Chasing Contentment by Erik Reymond, Free for CAPC Members
In Chasing Contentment, Erik Reymond identifies the lie that satisfaction and contentment come through consumption.
Every Friday in Panel Discussion, Jeremy Writebol considers how the latest comic book releases intersect with the Good News of Christ. This piece may contain spoilers.
When I was a child, there was a series of books that were very popular among students my age. As one began reading through the books, they were inevitably faced with choices that would alter the stories’ outcomes. As the reader made decisions, the conflicts and conclusions within the books were altered. Upon each read through, the adventures changed and the endings differed. We were left with “Choose Your Own Adventures” that were as good (or bad) as the decisions we made, and at the end of each book, we were left with our own chosen path — our own chosen reality.
The Silver Surfer and his love interest Dawn Greenwood face the dilemma of a “Choose Your Own Adventure” story in Silver Surfer #15. As Marvel (finally!) brings the “Secret Wars” saga to a conclusion, it needs to tie up a few loose ends around the different franchises. Dawn and the Surfer have been busy building an entirely new universe: she has been rebuilding Earth and he the cosmos. However, in the process of creating the heavens and earth, they have made mistakes and errors that are causing disarray in the new universe. Unbeknownst to Dawn, this will mean choosing between a duplicate of the Silver Surfer that she has created and the real Silver Surfer who is perfecting his part of the new universe.The pursuit of holiness in our everyday lives is thwarted because we identify ourselves by our sins.
This choice, in miniature, sets up the rest of the book’s drama. Dawn is confronted with choosing between universes. In the new universe, she has created “perfect” versions of Earth and the Silver Surfer, and has wiped away all the pain of her past. Similarly, the Surfer has rebuilt old worlds destroyed and removed the stain of Galactus’ destruction. However, the old universe contains the reality of all those pains, plus an unknown future and fate. So a decision has to be made: choose a universe crafted by their own hands or a universe in which they are amidst the unknown. Eventually, Dawn comes to realize that the new world is “[M]ake-believe. Daydreams. All of your would-haves and should-haves… They’re regrets. We don’t get to choose different pasts. What you do get to choose is the future — the person you want to be.”
This statement gets at the heart of discipleship in the life of a Christian. For so many followers of Jesus, our progress and growth is stalled because we’ve allowed ourselves to be defined by our past. Be it our past sins, sins committed against us, or merely the tragedies of this fallen world, we allow the future to be dictated by failures in the past. The pursuit of holiness in our everyday lives is thwarted because we identify ourselves by our sins. We cry out, “I am who I was,” and this keeps us from becoming who we were meant to be. Like the new universe that Dawn and the Silver Surfer created, our universe becomes defined by who and what we were.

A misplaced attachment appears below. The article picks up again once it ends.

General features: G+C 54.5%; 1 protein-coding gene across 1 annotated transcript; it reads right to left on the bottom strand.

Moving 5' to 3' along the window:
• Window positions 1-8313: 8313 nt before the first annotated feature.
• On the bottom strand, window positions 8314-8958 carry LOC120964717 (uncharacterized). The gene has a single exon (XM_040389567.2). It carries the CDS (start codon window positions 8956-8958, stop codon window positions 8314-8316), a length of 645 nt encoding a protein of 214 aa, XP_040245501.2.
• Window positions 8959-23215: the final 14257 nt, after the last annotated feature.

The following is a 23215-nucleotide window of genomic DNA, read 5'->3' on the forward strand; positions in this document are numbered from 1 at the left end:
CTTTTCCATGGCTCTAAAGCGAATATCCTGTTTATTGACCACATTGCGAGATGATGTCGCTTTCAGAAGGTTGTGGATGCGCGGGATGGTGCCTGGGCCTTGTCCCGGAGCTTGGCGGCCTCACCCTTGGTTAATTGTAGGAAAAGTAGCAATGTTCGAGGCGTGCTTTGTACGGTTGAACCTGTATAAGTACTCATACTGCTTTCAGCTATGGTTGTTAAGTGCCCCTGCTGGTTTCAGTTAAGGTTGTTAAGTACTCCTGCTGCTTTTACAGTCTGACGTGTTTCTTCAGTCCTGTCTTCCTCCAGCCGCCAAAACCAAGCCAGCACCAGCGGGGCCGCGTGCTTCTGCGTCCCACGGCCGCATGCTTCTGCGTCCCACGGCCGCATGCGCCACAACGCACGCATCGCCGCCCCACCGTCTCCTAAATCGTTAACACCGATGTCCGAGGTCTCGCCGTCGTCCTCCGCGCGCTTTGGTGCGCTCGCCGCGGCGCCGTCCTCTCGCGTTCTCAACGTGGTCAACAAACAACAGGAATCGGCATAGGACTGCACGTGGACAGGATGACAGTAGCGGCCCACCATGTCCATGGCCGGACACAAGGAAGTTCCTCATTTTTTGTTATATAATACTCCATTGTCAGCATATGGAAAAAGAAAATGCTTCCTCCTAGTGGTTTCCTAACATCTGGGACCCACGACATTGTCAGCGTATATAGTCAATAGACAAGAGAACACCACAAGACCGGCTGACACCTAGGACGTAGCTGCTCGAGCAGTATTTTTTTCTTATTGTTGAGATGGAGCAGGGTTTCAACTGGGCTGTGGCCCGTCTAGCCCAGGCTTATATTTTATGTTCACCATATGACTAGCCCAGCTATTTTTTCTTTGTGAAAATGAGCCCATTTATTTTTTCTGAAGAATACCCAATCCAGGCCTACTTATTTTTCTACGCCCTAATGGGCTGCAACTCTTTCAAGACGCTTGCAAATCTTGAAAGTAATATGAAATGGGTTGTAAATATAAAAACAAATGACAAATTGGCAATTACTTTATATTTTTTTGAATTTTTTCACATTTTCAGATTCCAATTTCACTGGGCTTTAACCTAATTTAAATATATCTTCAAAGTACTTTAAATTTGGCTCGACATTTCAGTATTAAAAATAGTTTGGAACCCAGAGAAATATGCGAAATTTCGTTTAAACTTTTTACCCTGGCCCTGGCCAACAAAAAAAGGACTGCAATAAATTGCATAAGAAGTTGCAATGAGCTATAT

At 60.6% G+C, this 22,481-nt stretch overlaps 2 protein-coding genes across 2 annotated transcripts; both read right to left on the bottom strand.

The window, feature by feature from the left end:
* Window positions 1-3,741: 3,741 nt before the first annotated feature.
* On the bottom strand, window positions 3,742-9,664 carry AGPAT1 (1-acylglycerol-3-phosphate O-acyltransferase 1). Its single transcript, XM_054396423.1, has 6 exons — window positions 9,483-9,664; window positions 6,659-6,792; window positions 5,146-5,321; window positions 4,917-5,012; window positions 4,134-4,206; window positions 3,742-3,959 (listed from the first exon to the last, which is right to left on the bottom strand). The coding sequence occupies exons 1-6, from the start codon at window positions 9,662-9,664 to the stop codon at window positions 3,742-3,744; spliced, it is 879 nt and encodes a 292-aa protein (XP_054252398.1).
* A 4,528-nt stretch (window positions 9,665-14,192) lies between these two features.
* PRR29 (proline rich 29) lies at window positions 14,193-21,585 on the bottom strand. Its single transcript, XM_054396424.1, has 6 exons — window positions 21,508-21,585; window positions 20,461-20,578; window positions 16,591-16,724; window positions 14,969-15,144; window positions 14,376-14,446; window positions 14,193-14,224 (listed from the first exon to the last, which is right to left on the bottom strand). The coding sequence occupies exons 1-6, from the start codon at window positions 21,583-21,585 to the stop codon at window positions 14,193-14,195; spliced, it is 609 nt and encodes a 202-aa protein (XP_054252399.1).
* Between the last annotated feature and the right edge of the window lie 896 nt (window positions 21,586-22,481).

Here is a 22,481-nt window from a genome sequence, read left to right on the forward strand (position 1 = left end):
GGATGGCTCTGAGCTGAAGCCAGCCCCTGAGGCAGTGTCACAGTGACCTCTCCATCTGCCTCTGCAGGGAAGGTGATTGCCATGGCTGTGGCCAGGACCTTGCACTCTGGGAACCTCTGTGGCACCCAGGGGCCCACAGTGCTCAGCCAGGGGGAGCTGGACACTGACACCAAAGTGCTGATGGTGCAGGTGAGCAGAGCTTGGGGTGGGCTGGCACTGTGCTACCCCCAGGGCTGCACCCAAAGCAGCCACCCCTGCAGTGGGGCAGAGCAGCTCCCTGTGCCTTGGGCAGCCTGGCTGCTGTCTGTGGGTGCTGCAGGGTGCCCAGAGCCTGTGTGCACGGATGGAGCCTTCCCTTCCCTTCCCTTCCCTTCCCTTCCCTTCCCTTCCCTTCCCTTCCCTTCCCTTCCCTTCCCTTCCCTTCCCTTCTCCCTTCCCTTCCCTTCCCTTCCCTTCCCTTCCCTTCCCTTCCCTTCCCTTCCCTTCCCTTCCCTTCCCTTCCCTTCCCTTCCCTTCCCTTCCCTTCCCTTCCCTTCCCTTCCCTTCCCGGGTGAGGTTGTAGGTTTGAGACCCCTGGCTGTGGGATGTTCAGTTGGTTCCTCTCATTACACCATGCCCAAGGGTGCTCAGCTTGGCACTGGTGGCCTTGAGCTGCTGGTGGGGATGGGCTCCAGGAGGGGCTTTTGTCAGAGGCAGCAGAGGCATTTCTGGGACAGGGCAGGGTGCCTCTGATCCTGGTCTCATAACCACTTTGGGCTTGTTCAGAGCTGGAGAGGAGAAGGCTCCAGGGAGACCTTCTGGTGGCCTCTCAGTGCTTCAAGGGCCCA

However, Jesus paints discipleship in a different light. We are called, based on a new identity, to become who we are. Instead of sticking with the customary “master/servant” relationship of a rabbi with his disciples, Jesus reinvents the relationship by calling his disciples “friends” (John 15:13-15). He gives his Holy Spirit to us and through him, adopts us as children of God (Romans 8:14-17). He removes the stains of our past and washes us in the newness of life and identifies us as “God’s chosen ones, holy and beloved” (Colossians 3:12). No longer are we identified by our past; instead, we’re called “to comprehend with all the saints what is the breadth and length and height and depth, and to know the love of Christ that surpasses knowledge” (Ephesians 3:18–19). Discipleship is waking up to a universe of God-present reality and to explore what it means to be children of God who have been taken out of the depths of death and, through the cross and resurrection of Christ, brought into a new universe full of unending possibilities of growth for us.
So many of us struggle with growing holiness because we’ve been defined by the past. We read 1 Corinthians 6:9-10 and find ourselves listed among the unrighteous who “will not inherit the kingdom of God.” We believe those sins define our past and certainly our future. But we fail to read the next verse about our future: “And such were some of you. But you were washed, you were sanctified, you were justified in the name of the Lord Jesus Christ and by the Spirit of our God” (1 Corinthians 6:11). Such were we but we were washed, sanctified, and justified in Christ. Our future is incredibly bright and open because of Christ’s transformative power.
We may not be able to ultimately “choose our own adventure” with regards to many things in life. There’s much that stands outside our grasp. But for the Christian, the reality of a future life of pleasing Christ, of growing beyond our sinful identities and into holiness is attainable. A new world of our own making is just what Dawn says it is: daydreams and regrets. The future that Christ has made for us, though, is one of becoming, step by step, the people we have been re-created to be: holy and blameless children.
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